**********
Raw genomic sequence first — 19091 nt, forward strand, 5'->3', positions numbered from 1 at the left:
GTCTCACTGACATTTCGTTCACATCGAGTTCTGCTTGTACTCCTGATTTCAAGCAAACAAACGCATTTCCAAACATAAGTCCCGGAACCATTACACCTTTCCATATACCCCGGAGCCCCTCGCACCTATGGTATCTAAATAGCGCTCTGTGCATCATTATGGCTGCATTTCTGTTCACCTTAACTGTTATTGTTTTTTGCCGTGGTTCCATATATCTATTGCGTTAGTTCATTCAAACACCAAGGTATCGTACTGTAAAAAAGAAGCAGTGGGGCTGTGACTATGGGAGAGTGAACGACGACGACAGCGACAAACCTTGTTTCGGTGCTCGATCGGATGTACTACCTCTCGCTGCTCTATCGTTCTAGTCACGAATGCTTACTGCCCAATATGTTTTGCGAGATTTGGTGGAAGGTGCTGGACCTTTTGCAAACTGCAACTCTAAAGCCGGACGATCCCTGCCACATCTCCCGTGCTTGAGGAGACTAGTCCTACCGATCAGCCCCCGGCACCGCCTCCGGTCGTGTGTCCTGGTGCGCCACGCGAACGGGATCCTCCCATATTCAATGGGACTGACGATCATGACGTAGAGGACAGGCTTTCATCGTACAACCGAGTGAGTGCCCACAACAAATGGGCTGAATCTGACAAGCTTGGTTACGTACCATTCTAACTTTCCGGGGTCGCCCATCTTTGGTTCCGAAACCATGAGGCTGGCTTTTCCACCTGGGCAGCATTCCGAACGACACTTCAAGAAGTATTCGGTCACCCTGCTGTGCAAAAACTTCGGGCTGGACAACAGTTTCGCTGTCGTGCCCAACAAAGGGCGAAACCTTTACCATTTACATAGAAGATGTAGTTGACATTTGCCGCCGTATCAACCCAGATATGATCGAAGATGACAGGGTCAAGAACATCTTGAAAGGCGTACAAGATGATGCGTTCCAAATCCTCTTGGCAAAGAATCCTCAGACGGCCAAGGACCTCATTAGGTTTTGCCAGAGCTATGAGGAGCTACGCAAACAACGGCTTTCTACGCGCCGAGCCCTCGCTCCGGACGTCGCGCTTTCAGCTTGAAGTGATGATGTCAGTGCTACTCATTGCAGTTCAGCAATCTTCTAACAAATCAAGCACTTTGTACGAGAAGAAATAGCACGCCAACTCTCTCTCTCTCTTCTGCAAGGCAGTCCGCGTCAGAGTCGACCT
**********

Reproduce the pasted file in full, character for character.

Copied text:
Raw genomic sequence first — 19091 nt, forward strand, 5'->3', positions numbered from 1 at the left:
GTCTCACTGACATTTCGTTCACATCGAGTTCTGCTTGTACTCCTGATTTCAAGCAAACAAACGCATTTCCAAACATAAGTCCCGGAACCATTACACCTTTCCATATACCCCGGAGCCCCTCGCACCTATGGTATCTAAATAGCGCTCTGTGCATCATTATGGCTGCATTTCTGTTCACCTTAACTGTTATTGTTTTTTGCCGTGGTTCCATATATCTATTGCGTTAGTTCATTCAAACACCAAGGTATCGTACTGTAAAAAAGAAGCAGTGGGGCTGTGACTATGGGAGAGTGAACGACGACGACAGCGACAAACCTTGTTTCGGTGCTCGATCGGATGTACTACCTCTCGCTGCTCTATCGTTCTAGTCACGAATGCTTACTGCCCAATATGTTTTGCGAGATTTGGTGGAAGGTGCTGGACCTTTTGCAAACTGCAACTCTAAAGCCGGACGATCCCTGCCACATCTCCCGTGCTTGAGGAGACTAGTCCTACCGATCAGCCCCCGGCACCGCCTCCGGTCGTGTGTCCTGGTGCGCCACGCGAACGGGATCCTCCCATATTCAATGGGACTGACGATCATGACGTAGAGGACAGGCTTTCATCGTACAACCGAGTGAGTGCCCACAACAAATGGGCTGAATCTGACAAGCTTGGTTACGTACCATTCTAACTTTCCGGGGTCGCCCATCTTTGGTTCCGAAACCATGAGGCTGGCTTTTCCACCTGGGCAGCATTCCGAACGACACTTCAAGAAGTATTCGGTCACCCTGCTGTGCAAAAACTTCGGGCTGGACAACAGTTTCGCTGTCGTGCCCAACAAAGGGCGAAACCTTTACCATTTACATAGAAGATGTAGTTGACATTTGCCGCCGTATCAACCCAGATATGATCGAAGATGACAGGGTCAAGAACATCTTGAAAGGCGTACAAGATGATGCGTTCCAAATCCTCTTGGCAAAGAATCCTCAGACGGCCAAGGACCTCATTAGGTTTTGCCAGAGCTATGAGGAGCTACGCAAACAACGGCTTTCTACGCGCCGAGCCCTCGCTCCGGACGTCGCGCTTTCAGCTTGAAGTGATGATGTCAGTGCTACTCATTGCAGTTCAGCAATCTTCTAACAAATCAAGCACTTTGTACGAGAAGAAATAGCACGCCAACTCTCTCTCTCTCTTCTGCAAGGCAGTCCGCGTCAGAGTCGACCT